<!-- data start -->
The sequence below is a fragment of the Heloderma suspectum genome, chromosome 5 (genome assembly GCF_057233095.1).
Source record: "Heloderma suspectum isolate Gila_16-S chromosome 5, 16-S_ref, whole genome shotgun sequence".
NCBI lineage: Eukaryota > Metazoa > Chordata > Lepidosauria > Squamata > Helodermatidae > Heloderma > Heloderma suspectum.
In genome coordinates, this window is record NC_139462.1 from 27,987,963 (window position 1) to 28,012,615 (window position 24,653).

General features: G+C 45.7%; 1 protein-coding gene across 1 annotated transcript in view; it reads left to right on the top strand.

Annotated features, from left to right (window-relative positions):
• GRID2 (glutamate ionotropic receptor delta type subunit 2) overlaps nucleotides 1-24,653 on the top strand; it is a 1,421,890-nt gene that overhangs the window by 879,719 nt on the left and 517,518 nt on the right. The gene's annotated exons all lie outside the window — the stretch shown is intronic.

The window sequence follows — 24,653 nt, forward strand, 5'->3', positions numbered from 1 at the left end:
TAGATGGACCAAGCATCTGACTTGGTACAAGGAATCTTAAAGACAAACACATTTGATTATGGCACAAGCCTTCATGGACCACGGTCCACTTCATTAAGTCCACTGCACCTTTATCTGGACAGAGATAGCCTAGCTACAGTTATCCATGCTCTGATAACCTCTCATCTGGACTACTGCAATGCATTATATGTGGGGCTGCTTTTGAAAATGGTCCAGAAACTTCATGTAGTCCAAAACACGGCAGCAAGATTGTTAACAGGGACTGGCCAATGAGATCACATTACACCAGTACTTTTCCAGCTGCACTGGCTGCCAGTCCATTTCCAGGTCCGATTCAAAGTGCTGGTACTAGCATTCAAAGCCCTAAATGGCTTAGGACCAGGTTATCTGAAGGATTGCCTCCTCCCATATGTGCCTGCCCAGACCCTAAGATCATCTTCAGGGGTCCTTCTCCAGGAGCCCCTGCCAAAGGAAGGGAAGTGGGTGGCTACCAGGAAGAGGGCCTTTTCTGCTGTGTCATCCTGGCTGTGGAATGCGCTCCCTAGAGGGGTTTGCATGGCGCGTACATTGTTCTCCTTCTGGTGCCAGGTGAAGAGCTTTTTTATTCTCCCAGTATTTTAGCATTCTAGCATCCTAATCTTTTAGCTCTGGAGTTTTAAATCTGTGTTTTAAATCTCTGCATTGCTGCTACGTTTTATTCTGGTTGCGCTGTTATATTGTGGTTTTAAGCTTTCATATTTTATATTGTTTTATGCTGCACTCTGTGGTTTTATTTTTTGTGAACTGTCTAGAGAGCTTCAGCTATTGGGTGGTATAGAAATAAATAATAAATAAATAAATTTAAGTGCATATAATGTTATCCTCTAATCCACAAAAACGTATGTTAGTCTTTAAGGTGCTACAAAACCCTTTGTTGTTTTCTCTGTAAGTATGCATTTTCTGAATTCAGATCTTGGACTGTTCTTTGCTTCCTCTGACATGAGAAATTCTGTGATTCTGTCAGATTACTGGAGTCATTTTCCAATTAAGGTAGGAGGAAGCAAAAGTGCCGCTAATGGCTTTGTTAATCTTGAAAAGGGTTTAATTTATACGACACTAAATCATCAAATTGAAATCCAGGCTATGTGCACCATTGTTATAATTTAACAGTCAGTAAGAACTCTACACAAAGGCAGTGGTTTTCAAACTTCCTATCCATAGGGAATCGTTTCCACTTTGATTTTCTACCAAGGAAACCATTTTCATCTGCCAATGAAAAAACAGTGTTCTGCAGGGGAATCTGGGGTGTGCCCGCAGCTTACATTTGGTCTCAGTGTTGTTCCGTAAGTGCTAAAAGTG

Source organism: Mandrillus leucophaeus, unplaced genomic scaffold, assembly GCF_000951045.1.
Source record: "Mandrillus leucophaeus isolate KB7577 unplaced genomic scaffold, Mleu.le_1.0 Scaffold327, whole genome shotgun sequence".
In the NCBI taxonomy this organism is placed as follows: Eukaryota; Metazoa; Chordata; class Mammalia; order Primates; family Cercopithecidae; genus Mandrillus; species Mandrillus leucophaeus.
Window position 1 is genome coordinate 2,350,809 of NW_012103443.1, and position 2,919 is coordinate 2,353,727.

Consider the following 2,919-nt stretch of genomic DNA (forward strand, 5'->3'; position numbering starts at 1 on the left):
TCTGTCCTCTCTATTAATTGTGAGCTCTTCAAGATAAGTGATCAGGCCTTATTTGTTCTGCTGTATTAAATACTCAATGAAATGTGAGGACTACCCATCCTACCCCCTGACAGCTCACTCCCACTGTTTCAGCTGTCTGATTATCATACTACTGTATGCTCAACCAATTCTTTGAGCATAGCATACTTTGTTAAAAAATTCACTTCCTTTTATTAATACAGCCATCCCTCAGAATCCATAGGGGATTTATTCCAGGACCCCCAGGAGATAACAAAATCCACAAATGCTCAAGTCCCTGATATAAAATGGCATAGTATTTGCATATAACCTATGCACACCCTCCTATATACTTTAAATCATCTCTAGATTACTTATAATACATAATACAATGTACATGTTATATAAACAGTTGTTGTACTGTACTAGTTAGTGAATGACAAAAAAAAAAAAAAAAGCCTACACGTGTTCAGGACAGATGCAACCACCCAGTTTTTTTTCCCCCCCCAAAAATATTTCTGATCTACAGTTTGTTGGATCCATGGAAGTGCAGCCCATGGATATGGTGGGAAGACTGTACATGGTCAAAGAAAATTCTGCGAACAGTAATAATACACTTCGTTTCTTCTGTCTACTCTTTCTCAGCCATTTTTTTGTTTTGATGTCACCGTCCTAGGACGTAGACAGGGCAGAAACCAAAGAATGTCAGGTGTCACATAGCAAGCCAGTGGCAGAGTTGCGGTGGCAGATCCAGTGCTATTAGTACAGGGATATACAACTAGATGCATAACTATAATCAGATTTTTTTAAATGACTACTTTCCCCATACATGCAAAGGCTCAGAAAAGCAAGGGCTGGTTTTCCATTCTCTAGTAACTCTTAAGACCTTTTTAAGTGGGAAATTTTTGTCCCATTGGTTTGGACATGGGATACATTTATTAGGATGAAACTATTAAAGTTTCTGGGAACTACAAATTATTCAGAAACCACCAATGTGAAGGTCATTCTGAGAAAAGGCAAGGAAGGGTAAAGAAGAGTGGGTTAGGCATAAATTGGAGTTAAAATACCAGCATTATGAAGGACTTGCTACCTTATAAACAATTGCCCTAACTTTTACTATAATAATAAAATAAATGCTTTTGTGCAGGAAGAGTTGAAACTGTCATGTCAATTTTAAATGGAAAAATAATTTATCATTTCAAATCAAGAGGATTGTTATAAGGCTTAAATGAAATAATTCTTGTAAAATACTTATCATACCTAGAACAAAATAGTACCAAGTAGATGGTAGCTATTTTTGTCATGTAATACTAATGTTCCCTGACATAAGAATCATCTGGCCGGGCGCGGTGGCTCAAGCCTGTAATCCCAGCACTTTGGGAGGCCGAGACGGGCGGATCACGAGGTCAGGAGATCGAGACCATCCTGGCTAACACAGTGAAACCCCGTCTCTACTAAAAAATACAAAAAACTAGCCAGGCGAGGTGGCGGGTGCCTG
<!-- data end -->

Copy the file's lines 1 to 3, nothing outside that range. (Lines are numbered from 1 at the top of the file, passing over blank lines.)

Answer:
The sequence below is a fragment of the Heloderma suspectum genome, chromosome 5 (genome assembly GCF_057233095.1).
Source record: "Heloderma suspectum isolate Gila_16-S chromosome 5, 16-S_ref, whole genome shotgun sequence".
NCBI lineage: Eukaryota > Metazoa > Chordata > Lepidosauria > Squamata > Helodermatidae > Heloderma > Heloderma suspectum.